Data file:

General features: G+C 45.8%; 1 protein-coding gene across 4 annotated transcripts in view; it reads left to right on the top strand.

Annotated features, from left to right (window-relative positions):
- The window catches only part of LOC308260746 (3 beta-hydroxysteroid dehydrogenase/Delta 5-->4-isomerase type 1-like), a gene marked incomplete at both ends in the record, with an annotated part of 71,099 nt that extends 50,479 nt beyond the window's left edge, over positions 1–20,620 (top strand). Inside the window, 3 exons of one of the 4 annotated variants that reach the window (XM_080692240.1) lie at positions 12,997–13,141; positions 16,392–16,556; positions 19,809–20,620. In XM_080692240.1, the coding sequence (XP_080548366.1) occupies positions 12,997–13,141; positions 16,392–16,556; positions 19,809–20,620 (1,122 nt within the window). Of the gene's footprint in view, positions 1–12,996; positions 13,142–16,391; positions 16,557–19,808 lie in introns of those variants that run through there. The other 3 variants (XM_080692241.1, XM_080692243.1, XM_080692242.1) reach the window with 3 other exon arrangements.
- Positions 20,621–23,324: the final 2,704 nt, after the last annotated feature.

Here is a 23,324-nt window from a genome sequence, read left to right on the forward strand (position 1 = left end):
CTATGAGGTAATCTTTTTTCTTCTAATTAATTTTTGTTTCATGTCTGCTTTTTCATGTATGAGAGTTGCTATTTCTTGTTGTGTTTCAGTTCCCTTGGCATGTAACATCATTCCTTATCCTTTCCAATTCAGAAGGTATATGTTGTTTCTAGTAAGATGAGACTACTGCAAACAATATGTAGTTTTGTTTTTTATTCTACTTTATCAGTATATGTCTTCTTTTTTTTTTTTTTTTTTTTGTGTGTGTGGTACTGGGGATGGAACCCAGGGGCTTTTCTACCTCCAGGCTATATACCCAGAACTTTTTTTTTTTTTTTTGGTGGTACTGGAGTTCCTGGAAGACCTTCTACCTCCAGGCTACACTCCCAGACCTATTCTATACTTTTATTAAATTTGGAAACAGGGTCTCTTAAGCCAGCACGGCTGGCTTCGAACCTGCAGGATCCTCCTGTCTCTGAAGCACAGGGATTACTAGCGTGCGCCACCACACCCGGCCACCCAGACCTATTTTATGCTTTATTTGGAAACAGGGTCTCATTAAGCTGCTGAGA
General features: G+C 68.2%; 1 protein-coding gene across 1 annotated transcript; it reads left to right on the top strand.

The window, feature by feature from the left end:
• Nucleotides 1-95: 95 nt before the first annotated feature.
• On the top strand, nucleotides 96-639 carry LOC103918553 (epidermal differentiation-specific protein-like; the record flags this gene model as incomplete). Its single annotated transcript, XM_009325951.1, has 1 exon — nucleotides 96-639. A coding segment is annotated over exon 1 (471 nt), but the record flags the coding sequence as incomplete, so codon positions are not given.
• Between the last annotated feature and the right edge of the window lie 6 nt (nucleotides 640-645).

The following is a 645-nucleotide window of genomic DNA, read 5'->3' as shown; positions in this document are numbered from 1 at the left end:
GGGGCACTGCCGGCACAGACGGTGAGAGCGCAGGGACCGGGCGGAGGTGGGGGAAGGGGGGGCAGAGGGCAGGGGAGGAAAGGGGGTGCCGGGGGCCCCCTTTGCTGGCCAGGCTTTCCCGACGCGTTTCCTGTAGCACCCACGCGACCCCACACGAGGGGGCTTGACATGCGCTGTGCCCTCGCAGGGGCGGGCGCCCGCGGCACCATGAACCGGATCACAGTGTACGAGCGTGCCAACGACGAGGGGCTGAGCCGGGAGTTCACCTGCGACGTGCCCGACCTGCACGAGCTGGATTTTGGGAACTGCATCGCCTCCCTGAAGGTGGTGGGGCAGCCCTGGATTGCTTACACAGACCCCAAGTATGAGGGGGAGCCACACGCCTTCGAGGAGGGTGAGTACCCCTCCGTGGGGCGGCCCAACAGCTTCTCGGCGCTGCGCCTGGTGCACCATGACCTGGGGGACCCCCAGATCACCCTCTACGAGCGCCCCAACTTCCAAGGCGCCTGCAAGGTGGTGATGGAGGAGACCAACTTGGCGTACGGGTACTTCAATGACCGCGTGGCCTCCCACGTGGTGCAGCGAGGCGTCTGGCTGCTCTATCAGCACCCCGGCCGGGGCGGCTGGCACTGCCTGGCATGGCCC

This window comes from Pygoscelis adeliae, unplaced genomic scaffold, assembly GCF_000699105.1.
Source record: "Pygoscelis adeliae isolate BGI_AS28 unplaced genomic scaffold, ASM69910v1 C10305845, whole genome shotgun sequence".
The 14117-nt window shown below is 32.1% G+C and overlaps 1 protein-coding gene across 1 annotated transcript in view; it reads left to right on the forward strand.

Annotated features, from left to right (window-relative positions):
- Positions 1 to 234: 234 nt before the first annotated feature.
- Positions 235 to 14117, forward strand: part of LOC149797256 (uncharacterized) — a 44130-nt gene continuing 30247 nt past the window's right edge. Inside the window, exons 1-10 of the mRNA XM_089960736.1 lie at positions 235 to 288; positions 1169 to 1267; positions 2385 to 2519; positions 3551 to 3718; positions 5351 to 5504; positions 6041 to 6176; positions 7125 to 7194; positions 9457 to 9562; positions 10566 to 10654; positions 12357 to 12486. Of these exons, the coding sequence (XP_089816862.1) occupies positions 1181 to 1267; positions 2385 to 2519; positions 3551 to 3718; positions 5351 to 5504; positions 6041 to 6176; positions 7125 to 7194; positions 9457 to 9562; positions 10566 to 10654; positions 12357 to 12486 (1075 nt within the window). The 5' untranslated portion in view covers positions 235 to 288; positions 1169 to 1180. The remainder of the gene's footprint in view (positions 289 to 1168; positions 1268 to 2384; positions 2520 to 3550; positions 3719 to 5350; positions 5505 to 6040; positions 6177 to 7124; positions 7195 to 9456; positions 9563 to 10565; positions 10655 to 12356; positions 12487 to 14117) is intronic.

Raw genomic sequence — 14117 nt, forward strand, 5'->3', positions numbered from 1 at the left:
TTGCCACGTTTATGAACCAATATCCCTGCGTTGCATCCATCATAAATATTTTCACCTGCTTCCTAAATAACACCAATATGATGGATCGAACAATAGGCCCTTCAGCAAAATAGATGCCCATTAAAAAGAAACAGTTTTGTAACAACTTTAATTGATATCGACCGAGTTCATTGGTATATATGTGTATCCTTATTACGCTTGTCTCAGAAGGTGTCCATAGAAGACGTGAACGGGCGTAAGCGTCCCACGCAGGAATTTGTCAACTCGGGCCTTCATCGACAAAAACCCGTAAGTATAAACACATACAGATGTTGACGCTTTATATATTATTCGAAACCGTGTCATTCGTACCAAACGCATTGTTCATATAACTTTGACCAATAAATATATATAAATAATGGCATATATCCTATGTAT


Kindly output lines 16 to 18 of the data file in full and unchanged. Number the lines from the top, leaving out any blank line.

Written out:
The 14117-nt window shown below is 32.1% G+C and overlaps 1 protein-coding gene across 1 annotated transcript in view; it reads left to right on the forward strand.

Annotated features, from left to right (window-relative positions):
- Positions 1 to 234: 234 nt before the first annotated feature.